I recently had to take a flight (given the pandemic, very strange and very normal all at once). As always, during the pre-flight safety demonstration the flight attendants emphasized the importance of putting your own oxygen mask on first, should there be a drop in cabin pressure, before assisting others. This phrase 'put your own mask on first' has been a frequently used metaphor for self-care. And I will say the first time I flew with my son, it definitely took on a whole new meaning.
But here's the thing about the safety demonstration: most of the time, no one is paying attention to it anymore.
Why is this? I think it's likely a combination of familiarity and lack of perceived relevance. Many adults are not flying for the first time, so we have heard the safety details before. And, thankfully, the majority of us who take a commercial airline flight will never have to face a drop in cabin pressure, or a landing over water, or even severe turbulence. So we don't necessarily see the need to be paying close attention to what to do in these objectively rare situations.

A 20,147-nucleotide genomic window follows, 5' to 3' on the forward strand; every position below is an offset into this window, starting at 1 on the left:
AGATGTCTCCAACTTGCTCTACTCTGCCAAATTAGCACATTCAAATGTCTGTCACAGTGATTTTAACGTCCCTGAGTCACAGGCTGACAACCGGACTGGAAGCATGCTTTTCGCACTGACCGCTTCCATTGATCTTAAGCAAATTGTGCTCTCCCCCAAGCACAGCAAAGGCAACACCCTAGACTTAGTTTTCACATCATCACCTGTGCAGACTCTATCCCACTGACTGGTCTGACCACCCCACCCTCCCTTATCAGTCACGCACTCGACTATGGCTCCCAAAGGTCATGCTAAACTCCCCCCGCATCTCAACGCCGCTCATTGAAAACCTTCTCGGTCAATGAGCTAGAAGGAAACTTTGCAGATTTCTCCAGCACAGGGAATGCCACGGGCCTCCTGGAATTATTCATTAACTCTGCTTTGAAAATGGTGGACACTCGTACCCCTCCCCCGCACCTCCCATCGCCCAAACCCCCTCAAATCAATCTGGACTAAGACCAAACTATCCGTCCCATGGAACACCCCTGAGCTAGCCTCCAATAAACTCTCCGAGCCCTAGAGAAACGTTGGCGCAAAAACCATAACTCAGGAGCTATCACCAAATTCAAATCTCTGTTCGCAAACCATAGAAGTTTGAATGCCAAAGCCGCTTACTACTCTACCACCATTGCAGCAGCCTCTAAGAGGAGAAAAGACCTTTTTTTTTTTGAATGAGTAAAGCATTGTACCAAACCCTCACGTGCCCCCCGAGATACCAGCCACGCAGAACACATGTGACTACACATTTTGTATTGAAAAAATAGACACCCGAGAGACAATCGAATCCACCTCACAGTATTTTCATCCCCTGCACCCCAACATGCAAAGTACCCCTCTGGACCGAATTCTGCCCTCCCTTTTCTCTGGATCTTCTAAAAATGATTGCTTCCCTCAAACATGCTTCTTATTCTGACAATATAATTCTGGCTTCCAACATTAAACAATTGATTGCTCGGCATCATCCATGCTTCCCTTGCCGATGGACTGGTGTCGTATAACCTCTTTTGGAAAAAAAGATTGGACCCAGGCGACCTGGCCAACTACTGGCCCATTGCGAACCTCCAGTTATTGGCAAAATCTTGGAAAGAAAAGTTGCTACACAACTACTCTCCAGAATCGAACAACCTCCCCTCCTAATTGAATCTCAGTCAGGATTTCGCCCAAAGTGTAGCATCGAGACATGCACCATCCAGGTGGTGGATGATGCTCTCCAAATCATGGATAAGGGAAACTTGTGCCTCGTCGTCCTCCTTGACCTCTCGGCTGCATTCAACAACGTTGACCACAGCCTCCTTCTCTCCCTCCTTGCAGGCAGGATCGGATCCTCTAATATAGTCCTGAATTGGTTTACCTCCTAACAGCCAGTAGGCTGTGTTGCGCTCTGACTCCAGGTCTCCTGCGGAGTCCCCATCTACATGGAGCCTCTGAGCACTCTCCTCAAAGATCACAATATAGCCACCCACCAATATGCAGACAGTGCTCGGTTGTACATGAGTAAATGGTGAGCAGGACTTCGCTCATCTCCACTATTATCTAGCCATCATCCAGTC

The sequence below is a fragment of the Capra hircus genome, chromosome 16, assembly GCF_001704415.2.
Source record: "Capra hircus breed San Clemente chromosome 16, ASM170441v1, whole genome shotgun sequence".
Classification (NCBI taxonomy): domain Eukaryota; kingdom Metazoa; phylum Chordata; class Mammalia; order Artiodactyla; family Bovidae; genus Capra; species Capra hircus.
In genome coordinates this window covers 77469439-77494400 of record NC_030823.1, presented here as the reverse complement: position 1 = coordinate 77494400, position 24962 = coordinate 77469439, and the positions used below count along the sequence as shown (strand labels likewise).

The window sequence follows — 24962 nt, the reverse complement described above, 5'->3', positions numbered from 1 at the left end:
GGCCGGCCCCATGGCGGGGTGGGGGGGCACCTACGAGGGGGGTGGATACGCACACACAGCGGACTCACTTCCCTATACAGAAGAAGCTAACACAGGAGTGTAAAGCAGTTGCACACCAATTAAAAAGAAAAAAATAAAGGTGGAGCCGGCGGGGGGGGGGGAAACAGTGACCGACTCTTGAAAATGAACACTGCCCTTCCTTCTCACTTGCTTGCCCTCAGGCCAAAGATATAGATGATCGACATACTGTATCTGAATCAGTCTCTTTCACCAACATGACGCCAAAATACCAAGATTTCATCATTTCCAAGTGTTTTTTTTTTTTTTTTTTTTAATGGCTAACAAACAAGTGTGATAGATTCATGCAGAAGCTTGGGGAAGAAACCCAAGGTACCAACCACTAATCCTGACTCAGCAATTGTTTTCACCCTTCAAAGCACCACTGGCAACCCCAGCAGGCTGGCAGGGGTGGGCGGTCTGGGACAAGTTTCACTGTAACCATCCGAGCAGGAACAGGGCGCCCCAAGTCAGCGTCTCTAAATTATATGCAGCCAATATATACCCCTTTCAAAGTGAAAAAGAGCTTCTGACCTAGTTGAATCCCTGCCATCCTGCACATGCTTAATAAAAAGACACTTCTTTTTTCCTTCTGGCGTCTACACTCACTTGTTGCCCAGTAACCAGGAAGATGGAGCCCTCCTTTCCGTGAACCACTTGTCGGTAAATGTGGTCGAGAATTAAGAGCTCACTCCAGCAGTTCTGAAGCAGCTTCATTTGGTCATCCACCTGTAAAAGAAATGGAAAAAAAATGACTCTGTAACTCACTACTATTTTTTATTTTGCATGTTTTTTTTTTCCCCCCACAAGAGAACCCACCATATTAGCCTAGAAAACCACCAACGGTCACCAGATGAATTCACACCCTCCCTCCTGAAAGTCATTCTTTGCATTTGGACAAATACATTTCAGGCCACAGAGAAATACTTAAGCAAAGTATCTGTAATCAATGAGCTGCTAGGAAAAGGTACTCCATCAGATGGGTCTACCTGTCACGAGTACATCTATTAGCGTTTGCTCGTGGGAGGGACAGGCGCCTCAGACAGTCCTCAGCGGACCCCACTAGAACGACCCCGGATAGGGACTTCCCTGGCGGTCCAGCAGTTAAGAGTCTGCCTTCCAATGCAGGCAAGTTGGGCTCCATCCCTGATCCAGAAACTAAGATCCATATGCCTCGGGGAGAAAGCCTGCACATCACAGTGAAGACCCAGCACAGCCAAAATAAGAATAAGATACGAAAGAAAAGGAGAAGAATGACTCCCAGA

However, the unfortunate impact is that the safety demonstration becomes disposable. We feel that we can get away with not fully taking in the information. We can 'make do' without it.
Does this sound at all similar to how we often approach our self-care?
Don't need to make it a priority
I can 'make do' without it
So maybe it's a good time to re-examine the attention we are paying to putting our own masks on first! And doing this not just in preparation for an emergency, but also - make that especially - in little ways throughout our days.
What are some things that you can do to make sure you get regular doses of 'oxygen' throughout your day, rather than waiting for a 'crash'?